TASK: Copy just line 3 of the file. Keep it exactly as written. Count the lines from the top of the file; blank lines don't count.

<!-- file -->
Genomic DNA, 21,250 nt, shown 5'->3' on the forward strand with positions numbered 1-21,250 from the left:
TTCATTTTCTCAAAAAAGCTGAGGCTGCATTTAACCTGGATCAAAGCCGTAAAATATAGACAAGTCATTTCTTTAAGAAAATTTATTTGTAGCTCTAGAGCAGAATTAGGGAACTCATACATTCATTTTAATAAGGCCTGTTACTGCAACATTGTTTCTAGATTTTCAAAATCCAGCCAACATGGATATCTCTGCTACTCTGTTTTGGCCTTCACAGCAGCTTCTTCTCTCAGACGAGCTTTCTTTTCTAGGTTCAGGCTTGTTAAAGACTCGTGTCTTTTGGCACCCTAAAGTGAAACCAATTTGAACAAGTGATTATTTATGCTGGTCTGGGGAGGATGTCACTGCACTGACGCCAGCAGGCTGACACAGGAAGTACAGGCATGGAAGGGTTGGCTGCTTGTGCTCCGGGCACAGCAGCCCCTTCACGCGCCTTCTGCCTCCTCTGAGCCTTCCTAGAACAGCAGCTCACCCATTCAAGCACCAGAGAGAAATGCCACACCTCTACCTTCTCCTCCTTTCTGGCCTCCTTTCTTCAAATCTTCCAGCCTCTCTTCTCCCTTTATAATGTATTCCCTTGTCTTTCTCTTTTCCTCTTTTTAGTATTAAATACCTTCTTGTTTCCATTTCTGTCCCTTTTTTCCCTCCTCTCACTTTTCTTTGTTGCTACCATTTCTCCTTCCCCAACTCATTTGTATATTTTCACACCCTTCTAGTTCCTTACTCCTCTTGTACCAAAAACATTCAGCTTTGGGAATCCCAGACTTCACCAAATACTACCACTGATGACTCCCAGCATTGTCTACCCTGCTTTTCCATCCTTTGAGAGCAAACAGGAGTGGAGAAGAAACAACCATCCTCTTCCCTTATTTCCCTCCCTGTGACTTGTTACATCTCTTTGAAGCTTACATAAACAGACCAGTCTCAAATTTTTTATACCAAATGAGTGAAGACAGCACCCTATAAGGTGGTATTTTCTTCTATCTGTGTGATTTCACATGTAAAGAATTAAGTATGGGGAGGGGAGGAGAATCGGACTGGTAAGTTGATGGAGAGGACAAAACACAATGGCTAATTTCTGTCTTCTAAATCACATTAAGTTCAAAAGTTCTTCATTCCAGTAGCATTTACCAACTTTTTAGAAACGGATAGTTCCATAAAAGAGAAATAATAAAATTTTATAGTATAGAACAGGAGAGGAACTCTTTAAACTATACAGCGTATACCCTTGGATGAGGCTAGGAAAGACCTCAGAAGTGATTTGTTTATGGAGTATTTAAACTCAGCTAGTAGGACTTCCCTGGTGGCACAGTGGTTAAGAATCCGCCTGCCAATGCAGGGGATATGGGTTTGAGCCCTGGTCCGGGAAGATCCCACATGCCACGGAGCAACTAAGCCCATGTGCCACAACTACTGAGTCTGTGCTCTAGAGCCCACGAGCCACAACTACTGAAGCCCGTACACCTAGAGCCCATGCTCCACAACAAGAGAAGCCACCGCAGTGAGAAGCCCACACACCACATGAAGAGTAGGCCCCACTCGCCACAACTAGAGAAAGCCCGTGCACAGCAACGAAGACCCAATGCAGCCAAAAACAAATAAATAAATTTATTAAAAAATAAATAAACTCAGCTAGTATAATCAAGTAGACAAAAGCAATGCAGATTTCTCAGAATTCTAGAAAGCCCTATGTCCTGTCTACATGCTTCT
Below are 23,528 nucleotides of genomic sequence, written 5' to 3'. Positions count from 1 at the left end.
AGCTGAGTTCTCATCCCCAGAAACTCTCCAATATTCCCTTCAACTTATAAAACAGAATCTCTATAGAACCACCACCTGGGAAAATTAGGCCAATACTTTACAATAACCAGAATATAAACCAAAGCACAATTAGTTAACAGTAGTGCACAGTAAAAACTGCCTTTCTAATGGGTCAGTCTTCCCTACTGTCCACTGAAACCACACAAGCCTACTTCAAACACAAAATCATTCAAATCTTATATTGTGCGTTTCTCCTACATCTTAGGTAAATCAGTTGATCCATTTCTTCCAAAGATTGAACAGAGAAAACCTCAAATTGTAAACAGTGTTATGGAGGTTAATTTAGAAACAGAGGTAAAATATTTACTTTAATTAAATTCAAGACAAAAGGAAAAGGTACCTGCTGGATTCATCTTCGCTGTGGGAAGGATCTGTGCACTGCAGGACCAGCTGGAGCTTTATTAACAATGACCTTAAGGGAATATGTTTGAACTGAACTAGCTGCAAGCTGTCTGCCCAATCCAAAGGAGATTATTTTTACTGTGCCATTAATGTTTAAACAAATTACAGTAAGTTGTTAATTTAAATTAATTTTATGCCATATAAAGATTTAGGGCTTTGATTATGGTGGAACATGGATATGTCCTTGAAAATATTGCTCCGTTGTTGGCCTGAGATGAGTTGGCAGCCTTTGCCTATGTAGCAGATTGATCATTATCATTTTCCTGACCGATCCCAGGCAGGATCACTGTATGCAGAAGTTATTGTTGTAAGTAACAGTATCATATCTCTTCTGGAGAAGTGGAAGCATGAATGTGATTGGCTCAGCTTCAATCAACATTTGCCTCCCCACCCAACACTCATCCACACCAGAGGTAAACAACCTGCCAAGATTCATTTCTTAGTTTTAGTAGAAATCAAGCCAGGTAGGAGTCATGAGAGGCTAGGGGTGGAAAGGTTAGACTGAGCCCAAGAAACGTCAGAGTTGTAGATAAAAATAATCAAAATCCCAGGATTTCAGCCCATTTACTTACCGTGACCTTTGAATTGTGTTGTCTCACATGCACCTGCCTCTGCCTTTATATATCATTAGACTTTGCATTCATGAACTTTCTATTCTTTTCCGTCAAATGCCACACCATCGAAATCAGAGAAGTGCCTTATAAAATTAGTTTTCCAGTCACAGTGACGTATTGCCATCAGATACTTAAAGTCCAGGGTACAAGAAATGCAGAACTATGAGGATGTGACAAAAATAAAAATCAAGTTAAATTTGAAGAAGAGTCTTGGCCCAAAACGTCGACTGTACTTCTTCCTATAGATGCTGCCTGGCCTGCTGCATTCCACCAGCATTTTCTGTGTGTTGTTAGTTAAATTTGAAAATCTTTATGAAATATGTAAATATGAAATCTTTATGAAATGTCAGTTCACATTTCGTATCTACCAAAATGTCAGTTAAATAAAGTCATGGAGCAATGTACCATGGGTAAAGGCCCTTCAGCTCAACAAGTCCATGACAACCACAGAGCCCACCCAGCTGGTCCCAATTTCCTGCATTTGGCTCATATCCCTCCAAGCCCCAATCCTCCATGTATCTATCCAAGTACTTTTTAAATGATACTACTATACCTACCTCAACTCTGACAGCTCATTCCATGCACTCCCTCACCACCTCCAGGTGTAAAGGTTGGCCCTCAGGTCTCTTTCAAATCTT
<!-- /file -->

Below are 23,528 nucleotides of genomic sequence, written 5' to 3'. Positions count from 1 at the left end.